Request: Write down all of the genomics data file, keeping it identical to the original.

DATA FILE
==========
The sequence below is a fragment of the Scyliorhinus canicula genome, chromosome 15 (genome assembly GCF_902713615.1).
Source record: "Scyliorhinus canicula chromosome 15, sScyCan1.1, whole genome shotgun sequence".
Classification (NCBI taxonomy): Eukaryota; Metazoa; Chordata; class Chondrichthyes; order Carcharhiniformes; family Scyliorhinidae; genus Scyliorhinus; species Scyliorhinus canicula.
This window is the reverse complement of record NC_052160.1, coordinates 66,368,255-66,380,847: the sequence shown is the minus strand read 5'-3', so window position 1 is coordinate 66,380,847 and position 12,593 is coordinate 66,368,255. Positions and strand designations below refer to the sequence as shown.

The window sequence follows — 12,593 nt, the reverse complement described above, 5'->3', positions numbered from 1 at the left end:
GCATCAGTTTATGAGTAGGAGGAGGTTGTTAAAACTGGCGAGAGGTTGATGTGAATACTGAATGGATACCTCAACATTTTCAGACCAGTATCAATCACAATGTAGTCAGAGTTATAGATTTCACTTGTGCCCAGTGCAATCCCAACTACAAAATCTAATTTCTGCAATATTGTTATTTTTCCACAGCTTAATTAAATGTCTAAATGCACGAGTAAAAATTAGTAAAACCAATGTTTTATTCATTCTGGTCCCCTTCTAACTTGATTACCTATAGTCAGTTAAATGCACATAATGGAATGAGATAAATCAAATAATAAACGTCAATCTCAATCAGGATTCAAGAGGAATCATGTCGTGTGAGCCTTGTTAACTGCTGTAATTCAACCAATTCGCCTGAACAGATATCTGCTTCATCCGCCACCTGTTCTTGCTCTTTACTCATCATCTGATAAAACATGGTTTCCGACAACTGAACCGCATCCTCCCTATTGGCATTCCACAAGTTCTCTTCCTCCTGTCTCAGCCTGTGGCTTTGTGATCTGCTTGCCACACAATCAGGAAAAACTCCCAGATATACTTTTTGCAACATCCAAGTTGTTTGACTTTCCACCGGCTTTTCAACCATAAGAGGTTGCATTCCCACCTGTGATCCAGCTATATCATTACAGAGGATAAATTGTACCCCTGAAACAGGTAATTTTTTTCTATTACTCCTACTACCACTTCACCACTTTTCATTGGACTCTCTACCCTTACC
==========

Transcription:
The sequence below is a fragment of the Scyliorhinus canicula genome, chromosome 15 (genome assembly GCF_902713615.1).
Source record: "Scyliorhinus canicula chromosome 15, sScyCan1.1, whole genome shotgun sequence".
Classification (NCBI taxonomy): Eukaryota; Metazoa; Chordata; class Chondrichthyes; order Carcharhiniformes; family Scyliorhinidae; genus Scyliorhinus; species Scyliorhinus canicula.
This window is the reverse complement of record NC_052160.1, coordinates 66,368,255-66,380,847: the sequence shown is the minus strand read 5'-3', so window position 1 is coordinate 66,380,847 and position 12,593 is coordinate 66,368,255. Positions and strand designations below refer to the sequence as shown.

The window sequence follows — 12,593 nt, the reverse complement described above, 5'->3', positions numbered from 1 at the left end:
GCATCAGTTTATGAGTAGGAGGAGGTTGTTAAAACTGGCGAGAGGTTGATGTGAATACTGAATGGATACCTCAACATTTTCAGACCAGTATCAATCACAATGTAGTCAGAGTTATAGATTTCACTTGTGCCCAGTGCAATCCCAACTACAAAATCTAATTTCTGCAATATTGTTATTTTTCCACAGCTTAATTAAATGTCTAAATGCACGAGTAAAAATTAGTAAAACCAATGTTTTATTCATTCTGGTCCCCTTCTAACTTGATTACCTATAGTCAGTTAAATGCACATAATGGAATGAGATAAATCAAATAATAAACGTCAATCTCAATCAGGATTCAAGAGGAATCATGTCGTGTGAGCCTTGTTAACTGCTGTAATTCAACCAATTCGCCTGAACAGATATCTGCTTCATCCGCCACCTGTTCTTGCTCTTTACTCATCATCTGATAAAACATGGTTTCCGACAACTGAACCGCATCCTCCCTATTGGCATTCCACAAGTTCTCTTCCTCCTGTCTCAGCCTGTGGCTTTGTGATCTGCTTGCCACACAATCAGGAAAAACTCCCAGATATACTTTTTGCAACATCCAAGTTGTTTGACTTTCCACCGGCTTTTCAACCATAAGAGGTTGCATTCCCACCTGTGATCCAGCTATATCATTACAGAGGATAAATTGTACCCCTGAAACAGGTAATTTTTTTCTATTACTCCTACTACCACTTCACCACTTTTCATTGGACTCTCTACCCTTACC